Claggy Conditions

Although somewhat warmer, our day was dank and drizzly with no sign of the sun.

After lunch Jackie drove us to Norleywood and back.

The Scots would term the landscape’s weather dreich.

Gleaming wet bracken bounced back what light there was onto

the soggy terrain

with its fast flowing weed-carpeted, hopefully temporary, pools.

This mud-spattered pony certainly looked forlornly in need of a hot bath;

 

some of its companions sent ripples around their reflections as they took a cold one while drinking weed soup.

While I was drafting yesterday’s post we were very surprised to receive a call on our landline; even more surprising was that the voice at the other end was as clear as a bell.

Why was this surprising?

Well, for years we had such poor internet service from BT which I will not repeat here, that we closed the package account and kept the landline simply to retain our e-mail address. For some months now callers have reported a permanent engaged signal, and when we have tried to make a call we have been beset by crackling. Good crackling on roast pork is  welcome, but not this kind.

Jackie took this call from a BT engineer who wanted to check that he had fixed our problem. He was surprised to learn that we hadn’t reported the fault. This, incidentally, is because I was so fed up with previous responses that we thought we would make do with my mobile.

Upon investigation the engineer realised that he had corrected the wrong number – ours being one digit different from the right complainant. He came to the house and I spoke to him. Because he didn’t have a work order for ours he had to undo the repair. He did however confirm that ours was faulty at the box.

He gave me a number with which to contact the right section of the supplier to book another engineer. I did that.

The bonus was that, from a partial address the engineer had given us, I was able to investigate the possible other customer on our way back from Norleywood. I couldn’t find  the right address, but did meet a delightful woman and her son with whom I had a very pleasant conversation.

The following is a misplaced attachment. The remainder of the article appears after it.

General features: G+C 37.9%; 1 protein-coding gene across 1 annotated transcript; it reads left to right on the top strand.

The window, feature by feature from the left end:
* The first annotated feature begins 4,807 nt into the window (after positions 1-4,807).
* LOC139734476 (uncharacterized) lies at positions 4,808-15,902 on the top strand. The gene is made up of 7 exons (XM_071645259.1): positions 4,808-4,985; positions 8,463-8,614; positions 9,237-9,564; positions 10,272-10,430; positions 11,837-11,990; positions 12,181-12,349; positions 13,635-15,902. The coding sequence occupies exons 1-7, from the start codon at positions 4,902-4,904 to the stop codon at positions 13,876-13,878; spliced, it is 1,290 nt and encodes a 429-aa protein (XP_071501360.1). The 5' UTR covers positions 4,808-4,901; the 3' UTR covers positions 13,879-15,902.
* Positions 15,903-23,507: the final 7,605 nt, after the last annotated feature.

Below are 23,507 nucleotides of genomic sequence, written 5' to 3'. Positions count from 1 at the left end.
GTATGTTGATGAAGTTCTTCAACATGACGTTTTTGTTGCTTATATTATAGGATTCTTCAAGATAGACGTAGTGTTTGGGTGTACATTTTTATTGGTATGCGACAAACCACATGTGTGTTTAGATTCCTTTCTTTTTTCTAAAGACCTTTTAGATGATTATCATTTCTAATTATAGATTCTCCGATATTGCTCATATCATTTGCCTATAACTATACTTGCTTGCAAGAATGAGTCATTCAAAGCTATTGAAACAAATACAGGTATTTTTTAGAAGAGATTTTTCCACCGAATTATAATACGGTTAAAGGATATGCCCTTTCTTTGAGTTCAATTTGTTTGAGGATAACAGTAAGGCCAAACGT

This evening we dined on Jackie’s splendid liver and bacon casserole; creamy mashed potato; firm Brussels sprouts; and varicoloured carrots, with which she drank Hoegaarden and I finished the Pinotage.

 

 

 

 

Double Yellow Lines

Steady, light, rain seeped from slate skies throughout the day.

This morning Jackie worked in the greenhouse while I ironed, read, and photographed raindrops on

our unidentified peach rose,

wallflower Sugar Rush Purple,

and a tiny primula.

This afternoon Jackie drove us to Keyhaven.

You may be forgiven for thinking that this is a picture of yachts moored in the harbour. In fact it is a photograph of Hurst Castle in the mist beyond them.

Here are a few more boats and buoys;

a silhouetted walker rounding the sea wall;

and some mizzled (it’s a Cornish word, WP) landscapes.

Saltgrass Lane is normally closed when flooded. Today ducks swam on the waterlogged flats;

a murky gull flew overhead;

another hazy walker could be glimpsed on the spit; and other waterfowl extended their search onto the shallow spate.

Intrepid turnstones contemplated shifting these boundary boulders,

and investigated the possibility of lifting the saturated tarmac.

A solitary swan swam along the cambered verge,

occasionally pausing to slake its thirst.

Note the double yellow lines indicating that parking in this road is forbidden at all times. Swans have diplomatic immunity.

This evening we dined on smoked haddock fillets; cod fishcakes in parsley sauce; piquant cauliflower cheese; Dauphinoise potatoes and a splash of colour from orange carrots and green runner beans. Jackie drank Hoegaarden and I drank Breede River Valley Pinotage 2017.

 

 

On A Hillside

Today was sunny and warmer than yesterday.

Jackie entered the garden for a weeding session. Within seconds Nugget was in attendance, taking time out from his under-gardener role to tweet sweet nothings to Lady, who kept out of sight.

“Where’s Nugget?” (63)

Ron continued sweeping up underneath his front garden feeder.

Jackie also photographed

hellebores,

irises,

and Daphne Odorata Marginata.

Since it was another sunny, somewhat warmer, day, and knowing that Hockey’s would be open today we brunched there to make up for yesterday’s disappointment.

Ponies were back on the moors alongside Holmsley Passage,

and in the Bisterne Close woodland,

where a lowing cow wandered down the lane and vanished into the shadows.